Is a hole an act of construction, or destruction? Does it matter whether a hole is intentional or not?

    Does it change our judgment of a thing if we know there's an artist behind it, skillfully and willfully causing it to happen?

    image credit: Ken Arneson
  • 50,000 years ago

    A rock about 50m wide slams into Arizona, forming Meteor Crater.

    Two large scars in the face of an otherwise flat, dry Arizona desert. One is considered among the most beautiful, defining features of the planet Earth; the other is thought of more as an unsightly blemish.

    What is the difference between a hole that is beautiful and one that is ugly?

  • 1,978 years ago

    Roman authorities kill Jesus Christ by nailing holes into a wooden cross through his hands and feet.

    Some holes go beyond mere ugliness. Some holes make us recoil in horror or disgust.

    The idea that God, from whose breath this holey universe originated, would Himself come and willingly participate in both the joys and the suffering of human life, is a great comfort to many.

    image credit: Mattias Grünewald
  • 1,000 years ago

    In order to avoid religious persecution for his scientific work, Ibn al-Haytham, a/k/a Alhazen, a Persian scientist working in Egypt, feigns madness. He is placed under house arrest for 10 years. During this time he begins writing his influential Book of Optics.

    Many, if not most, of the technologies which involve manipulating light passing through a hole were built atop the principles spelled out in Alhazen's work. A madman may not seem to be of any consequence. But telescopes, cameras, and eyeglasses certainly do.

    image credit: Wikipedia
  • 804 years ago

    The poet Rumi is born.

    "A craftsman pulled a reed from the reedbed,
    cut holes in it, and called it a human being.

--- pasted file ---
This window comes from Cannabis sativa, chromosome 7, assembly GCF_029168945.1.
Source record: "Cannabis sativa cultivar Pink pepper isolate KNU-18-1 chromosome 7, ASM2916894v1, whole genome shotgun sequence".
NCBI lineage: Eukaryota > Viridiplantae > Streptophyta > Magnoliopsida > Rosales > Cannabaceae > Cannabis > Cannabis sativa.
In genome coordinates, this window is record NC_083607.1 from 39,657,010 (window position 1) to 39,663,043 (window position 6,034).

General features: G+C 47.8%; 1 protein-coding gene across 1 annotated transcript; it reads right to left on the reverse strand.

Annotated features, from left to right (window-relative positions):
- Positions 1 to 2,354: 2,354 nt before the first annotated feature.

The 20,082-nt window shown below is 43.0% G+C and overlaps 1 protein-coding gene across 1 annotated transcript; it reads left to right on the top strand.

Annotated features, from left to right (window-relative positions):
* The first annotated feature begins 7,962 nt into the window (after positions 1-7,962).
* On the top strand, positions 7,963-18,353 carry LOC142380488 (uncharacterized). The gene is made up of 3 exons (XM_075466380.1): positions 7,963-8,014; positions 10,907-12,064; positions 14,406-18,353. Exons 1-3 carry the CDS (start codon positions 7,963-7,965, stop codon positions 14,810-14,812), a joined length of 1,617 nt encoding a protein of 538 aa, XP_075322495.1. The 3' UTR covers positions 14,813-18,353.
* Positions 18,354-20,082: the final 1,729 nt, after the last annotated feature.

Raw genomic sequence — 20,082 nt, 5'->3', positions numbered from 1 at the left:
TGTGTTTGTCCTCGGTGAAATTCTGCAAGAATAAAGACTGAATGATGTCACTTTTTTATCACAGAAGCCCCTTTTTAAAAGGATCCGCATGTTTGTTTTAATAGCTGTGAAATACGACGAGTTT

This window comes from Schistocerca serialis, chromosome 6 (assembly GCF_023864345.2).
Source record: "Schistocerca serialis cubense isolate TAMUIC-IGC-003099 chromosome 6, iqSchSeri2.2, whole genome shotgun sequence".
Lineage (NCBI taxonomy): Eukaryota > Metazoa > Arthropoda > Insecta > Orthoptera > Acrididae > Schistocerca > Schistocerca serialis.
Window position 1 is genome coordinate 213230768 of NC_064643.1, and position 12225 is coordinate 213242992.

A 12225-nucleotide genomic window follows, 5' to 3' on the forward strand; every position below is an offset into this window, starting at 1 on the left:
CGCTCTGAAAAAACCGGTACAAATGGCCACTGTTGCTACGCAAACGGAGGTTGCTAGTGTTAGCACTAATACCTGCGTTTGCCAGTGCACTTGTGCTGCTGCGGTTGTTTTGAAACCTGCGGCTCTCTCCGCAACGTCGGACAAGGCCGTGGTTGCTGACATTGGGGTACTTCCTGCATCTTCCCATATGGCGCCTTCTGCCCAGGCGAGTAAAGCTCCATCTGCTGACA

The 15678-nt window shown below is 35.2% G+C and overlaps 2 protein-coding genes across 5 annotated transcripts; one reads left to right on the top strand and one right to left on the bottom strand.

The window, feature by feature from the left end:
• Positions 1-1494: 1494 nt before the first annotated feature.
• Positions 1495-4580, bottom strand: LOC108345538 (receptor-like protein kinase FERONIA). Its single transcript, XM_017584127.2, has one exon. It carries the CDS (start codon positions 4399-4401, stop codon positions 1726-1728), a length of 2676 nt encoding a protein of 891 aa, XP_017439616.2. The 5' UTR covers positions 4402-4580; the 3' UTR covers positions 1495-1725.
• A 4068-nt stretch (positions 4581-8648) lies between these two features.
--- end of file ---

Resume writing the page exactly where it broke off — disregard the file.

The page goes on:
Since then, it's been wailing a tender agony
    of parting, never mentioning the skill
    that gave it life as a flute."

  • 1911

    One century ago, H. T. Hallowell, Sr., founder of Standard Pressed Steel Company, invents the hex key.

    Hallowell suffers the usual fate of pioneers, seeing someone else get famous for his work. During World War II, the hex key becomes more commonly known as the "Allen Wrench", a trademark of the Allen Manufacturing Company, a competitor of Standard Pressed Steel.

  • 1966

    Ken Arneson is born just a short distance from where the Beatles hold their final concert.

    Meanwhile, 4,000 holes mysteriously appear in Blackburn, Lancashire.

    From this data, scientists are finally able to calculate the hole unit volume of the Albert Hall.

  • September 1, 1991

    Ken Arneson exchanges wedding rings with his wife.

    A wedding ring is a round piece of metal with a hole in it. The circular shape, without beginning or end, is meant to symbolize the eternal nature of love.

  • April 8, 1994

    Kurt Cobain, lead singer of Nirvana, blows a hole in his own head. His wife, Courtney Love, lead singer of Hole, is left widowed.

    "And if you save yourself
    You will make him happy
    He'll keep you in a jar
    And you'll think you're happy

    He'll give you breathing holes
    And you'll think you're happy
    He'll cover you with grass
    And you'll think you're happy now"

    --Sappy

  • August 20, 1998

    Louis Sachar publishes a book named "Holes." It includes a poem about one animal who wants to create a hole, and another who wants to fill one.

    "If only, if only," the woodpecker sighs,
    "The bark on the tree was as soft as the skies."
    While the wolf waits below, hungry and lonely,
    Crying to the moo-oo-oon,
    "If only, If only."

  • My house on September 11, 2001
    September 11, 2001

    Ten years and ten days after Ken Arneson wed, he wakes up to a giant hole in his living room wall. Contractors had removed a chimney as part of a small remodeling project.

    Meanwhile, on the other side of the country, terrorists use airplanes to make holes in the World Trade Center and the Pentagon.

    Ken Arneson's hole is trivial, easily and quickly repaired.

    The friends and loved ones of 3,000 people who died that day suffered a hole in their lives that cannot be refilled.

    image credit: Ken Arneson
  • May 10, 2003

    Oily sebum clogs a hair follicle on Ken Arneson's head. A hole exposes the sebum to the air, oxidizing the oil and turning it into an unsightly blackhead.

    Meanwhile, Michael Lewis publishes "Moneyball", a book about Billy Beane, who discovers an unexploited hole in the Major League Baseball ecosystem.

    "Billy, in a single motion, erupted from his chair, grabbed it, and hurled it right through the wall. When the chair hit the wall it didn't bang and clang, it exploded. Until they saw the hole Billy had made in it, the scouts had assumed that the wall was, like their futures, solid."

    image credit: Ken Arneson
  • August 27, 2007

    Ken Arneson publishes a blog entry entitled "Of Holes." Commenter Mehmattski says, "Well, the Internet is over, this post won. Thanks for playing everybody."